Editor’s note: As a Leadership Development Academy alum (Class of 2013-14), Linda Ross is passionate about the mission of the organization and enjoys working as Executive Director/Program Facilitator. Wisdom acquired at LDA empowers her to continue her success in business. She is excited to work with others to obtain their leadership goals.
What do public speaking, a leadership game, an organization that helps clients with disabilities, an FBI agent, active shooter training and emergency medical procedures have in common? The Leadership Development Academy’s training for participants at the March session, held at KANDU Industries and Mercyhealth in Janesville, of course.
Our day started with some great speeches from Leadership Development Academy (LDA) participants. The dreaded speeches! Little did they know, they have been preparing all year for this day. Each month, participants are presenting information about their team projects. Through these presentations, they have the opportunity to be in front of others. We have been breaking them in slowly.
The speeches were heartfelt and informative. Some spoke about who they admire. Others about the most valuable thing they have learned in LDA. All of them spoke about people. People they admire. Some who are still with us and some who are not.
Several shared about Rock County’s greatest asset. Guess what it is…people. We are the greatest asset. The class is like family now. They look out for one another and have made friendships that will last a lifetime. The speeches were moving; each and every one of them.
Next up…the Leadership Game. Challenging and sometimes frustrating, the Leadership Game invites participants to rely on their teammates for answers. This game throws participants into scenarios they need to come up with solutions for. Sometimes there is no right answers, just like in real life.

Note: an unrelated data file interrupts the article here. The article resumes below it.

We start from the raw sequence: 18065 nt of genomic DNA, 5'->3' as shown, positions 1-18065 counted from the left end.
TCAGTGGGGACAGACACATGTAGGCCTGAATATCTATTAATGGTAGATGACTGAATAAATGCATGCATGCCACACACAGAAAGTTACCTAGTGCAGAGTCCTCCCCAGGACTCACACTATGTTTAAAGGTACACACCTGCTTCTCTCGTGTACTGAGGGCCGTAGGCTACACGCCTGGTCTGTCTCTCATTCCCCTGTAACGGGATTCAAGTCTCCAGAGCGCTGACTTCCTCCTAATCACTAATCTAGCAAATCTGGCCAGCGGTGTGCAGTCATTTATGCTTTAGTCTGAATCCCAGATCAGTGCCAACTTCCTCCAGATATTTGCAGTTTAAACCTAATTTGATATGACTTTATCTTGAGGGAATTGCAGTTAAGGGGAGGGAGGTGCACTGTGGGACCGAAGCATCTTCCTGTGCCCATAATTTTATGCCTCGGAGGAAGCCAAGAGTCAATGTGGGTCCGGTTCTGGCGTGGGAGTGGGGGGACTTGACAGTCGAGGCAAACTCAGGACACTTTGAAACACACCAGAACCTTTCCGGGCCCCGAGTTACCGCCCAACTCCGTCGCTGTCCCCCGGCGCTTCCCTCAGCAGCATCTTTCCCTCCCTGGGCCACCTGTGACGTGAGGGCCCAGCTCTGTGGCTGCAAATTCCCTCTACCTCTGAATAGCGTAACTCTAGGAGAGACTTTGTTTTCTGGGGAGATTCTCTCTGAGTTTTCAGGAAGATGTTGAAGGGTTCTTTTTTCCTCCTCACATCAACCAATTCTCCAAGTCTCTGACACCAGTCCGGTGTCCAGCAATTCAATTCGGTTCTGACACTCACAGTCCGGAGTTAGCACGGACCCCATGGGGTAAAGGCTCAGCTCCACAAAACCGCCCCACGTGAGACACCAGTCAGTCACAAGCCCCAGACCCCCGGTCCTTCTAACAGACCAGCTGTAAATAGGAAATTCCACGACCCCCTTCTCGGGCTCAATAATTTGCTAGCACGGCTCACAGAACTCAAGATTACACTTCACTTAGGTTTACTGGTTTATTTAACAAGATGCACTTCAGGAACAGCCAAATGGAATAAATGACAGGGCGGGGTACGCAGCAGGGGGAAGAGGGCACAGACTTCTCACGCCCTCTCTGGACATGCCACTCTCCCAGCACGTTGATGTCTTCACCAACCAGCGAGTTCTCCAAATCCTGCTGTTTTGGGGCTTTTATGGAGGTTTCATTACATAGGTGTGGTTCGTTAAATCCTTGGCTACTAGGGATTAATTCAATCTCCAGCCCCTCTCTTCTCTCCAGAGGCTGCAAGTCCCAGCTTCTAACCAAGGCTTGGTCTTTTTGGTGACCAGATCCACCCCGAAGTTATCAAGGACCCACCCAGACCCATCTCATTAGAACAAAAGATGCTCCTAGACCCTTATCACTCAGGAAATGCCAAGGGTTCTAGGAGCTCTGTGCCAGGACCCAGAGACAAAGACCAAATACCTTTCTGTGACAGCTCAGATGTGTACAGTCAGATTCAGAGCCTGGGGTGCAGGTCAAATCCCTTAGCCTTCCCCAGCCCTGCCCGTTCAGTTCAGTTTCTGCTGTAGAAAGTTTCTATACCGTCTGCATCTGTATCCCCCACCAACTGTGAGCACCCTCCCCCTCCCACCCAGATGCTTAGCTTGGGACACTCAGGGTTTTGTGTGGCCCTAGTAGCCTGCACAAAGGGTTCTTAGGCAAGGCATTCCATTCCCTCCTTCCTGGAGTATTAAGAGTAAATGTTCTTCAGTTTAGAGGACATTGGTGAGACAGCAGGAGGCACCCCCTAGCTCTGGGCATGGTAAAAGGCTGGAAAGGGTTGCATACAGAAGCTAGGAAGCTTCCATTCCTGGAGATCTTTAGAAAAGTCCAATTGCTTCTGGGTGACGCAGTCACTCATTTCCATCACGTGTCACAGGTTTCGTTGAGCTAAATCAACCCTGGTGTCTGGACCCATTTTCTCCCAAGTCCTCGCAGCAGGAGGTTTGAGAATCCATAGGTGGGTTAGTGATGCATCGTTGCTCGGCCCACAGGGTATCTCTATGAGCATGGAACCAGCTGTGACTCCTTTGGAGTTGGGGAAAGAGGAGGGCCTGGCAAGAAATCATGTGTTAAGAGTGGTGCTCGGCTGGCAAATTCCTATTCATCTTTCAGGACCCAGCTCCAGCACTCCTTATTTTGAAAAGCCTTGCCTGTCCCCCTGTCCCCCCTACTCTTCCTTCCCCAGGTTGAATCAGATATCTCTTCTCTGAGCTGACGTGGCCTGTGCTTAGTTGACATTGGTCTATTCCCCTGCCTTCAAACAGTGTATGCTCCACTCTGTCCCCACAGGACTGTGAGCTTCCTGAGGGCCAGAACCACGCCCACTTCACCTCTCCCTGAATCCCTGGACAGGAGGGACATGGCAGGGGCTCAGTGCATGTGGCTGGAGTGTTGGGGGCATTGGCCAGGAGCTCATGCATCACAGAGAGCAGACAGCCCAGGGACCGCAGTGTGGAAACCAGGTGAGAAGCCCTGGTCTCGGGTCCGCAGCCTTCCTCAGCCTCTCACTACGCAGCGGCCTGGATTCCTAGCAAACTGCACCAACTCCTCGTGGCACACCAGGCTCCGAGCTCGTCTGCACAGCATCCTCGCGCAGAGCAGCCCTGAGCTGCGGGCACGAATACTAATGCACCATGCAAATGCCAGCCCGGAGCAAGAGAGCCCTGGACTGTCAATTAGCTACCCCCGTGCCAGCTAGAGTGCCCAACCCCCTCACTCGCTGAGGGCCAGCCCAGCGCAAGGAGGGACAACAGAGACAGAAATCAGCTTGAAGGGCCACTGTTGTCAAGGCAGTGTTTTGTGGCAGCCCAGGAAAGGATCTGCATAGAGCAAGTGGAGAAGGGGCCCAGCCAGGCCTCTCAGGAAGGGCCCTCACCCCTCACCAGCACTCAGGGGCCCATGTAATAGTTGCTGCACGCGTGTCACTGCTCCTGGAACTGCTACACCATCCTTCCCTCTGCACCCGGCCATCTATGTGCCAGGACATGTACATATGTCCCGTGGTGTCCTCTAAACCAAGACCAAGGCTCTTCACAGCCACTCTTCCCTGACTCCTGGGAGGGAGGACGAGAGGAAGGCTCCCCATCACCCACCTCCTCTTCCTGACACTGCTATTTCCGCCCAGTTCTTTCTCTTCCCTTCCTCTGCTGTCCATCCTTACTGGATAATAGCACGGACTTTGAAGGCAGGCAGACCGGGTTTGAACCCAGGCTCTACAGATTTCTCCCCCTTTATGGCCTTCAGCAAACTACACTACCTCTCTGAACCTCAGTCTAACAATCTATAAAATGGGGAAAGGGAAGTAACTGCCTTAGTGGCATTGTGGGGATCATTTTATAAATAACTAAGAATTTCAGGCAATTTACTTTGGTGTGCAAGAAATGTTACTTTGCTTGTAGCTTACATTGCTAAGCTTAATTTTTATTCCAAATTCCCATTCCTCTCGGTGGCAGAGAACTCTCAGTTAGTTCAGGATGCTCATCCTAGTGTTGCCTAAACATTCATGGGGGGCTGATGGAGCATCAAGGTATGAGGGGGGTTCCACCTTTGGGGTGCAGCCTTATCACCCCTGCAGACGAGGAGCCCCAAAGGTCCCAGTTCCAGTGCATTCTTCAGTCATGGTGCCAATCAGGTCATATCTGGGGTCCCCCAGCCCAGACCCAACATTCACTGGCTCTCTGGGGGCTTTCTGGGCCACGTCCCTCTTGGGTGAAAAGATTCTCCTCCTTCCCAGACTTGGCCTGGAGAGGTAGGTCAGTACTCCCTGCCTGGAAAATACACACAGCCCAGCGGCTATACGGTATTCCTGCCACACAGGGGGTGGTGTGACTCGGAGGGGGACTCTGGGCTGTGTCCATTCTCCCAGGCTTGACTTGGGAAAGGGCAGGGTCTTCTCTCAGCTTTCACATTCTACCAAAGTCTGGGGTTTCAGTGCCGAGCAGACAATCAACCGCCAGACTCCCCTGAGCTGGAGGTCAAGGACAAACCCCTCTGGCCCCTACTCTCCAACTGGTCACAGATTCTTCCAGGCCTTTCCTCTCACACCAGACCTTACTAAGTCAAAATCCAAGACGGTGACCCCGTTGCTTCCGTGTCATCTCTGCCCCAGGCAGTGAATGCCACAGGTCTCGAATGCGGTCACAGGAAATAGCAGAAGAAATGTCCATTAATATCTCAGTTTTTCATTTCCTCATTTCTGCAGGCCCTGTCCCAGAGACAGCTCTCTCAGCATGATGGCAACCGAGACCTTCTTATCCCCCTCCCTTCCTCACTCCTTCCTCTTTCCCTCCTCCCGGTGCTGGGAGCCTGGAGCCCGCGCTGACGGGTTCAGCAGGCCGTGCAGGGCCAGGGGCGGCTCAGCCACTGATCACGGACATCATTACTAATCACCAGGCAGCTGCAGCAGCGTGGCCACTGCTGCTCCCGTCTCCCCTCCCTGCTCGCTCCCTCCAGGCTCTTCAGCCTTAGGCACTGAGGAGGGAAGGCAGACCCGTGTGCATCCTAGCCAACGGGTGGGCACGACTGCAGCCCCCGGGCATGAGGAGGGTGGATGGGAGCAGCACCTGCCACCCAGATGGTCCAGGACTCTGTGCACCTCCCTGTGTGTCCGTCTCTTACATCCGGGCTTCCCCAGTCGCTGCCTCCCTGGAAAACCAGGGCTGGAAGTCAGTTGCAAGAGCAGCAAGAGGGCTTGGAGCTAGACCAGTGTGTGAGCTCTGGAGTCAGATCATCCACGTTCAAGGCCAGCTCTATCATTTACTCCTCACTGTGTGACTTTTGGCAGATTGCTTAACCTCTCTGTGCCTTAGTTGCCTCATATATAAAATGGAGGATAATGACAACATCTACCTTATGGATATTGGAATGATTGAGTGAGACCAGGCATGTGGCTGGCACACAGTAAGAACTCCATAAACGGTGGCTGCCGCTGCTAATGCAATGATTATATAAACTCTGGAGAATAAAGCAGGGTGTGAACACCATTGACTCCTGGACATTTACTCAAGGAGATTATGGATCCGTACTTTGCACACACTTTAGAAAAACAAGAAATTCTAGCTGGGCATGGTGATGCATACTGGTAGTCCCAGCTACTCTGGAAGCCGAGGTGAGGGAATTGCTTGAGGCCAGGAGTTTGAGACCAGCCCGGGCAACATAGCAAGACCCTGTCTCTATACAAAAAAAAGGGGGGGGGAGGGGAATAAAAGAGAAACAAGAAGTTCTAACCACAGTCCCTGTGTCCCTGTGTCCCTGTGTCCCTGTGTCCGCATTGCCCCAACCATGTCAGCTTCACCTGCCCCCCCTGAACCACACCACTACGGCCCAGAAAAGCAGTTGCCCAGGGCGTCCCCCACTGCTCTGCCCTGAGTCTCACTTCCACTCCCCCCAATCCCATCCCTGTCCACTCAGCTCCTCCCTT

Leadership Development Academy board members, Lori Stottler from the City of Beloit, Joe Jimenez from KANDU Industries, and AmyJo Verbeten from SSM Health, set the bar high for the class. Presenting to the board, each team was able to gain points during the competition when they answered questions correctly. They also gained several extra points when everyone presented. The depth of understanding the class has always amazes me.
Not to be missed is the support from participants to the other project teams. One team is collecting diapers to “Stuff a Bus” and donate them to Caritas. Participants brought a cart full of diapers to support the team.
At KANDU, We Kan Do! Gary Bersell, Executive Director of KANDU Industries, gives a great message and tour. KANDU provides diverse opportunities for persons with disabilities or disadvantages, to have the opportunity to pursue greater independence and meet their full potential. For the clients, it is a workplace, social life, recreation and fun. Best Events is part of KANDU and they offer full service catering and event production. They can make anyplace look amazing.
We also had the privilege to have lunch with the clients. John sat at our table. He has worked at KANDU for 24 years and loves it there. A huge Packer fan, he has a smile on his face and is friendly to everyone he meets. Thanks for hosting and sharing the love with us, KANDU!
Workplace Violence and Active Shooter Awareness and Preparation was empowering! GB Jones, an FBI agent, who is married to one of the class participants, shared his story with the class. Agent Jones has been involved in four active shooter events in his career, so he knows what he is talking about when he presents. Giving the class tools and resources to identify “at risk” individuals before a problem happens was empowering. There are pre-attack indicators, such as a personal grievance; contextually inappropriate acquisition of multiple weapons and interest in explosives; an intense fascination with previous mass attacks; and a personal loss prior to the event, such as a death, divorce or loss of a job.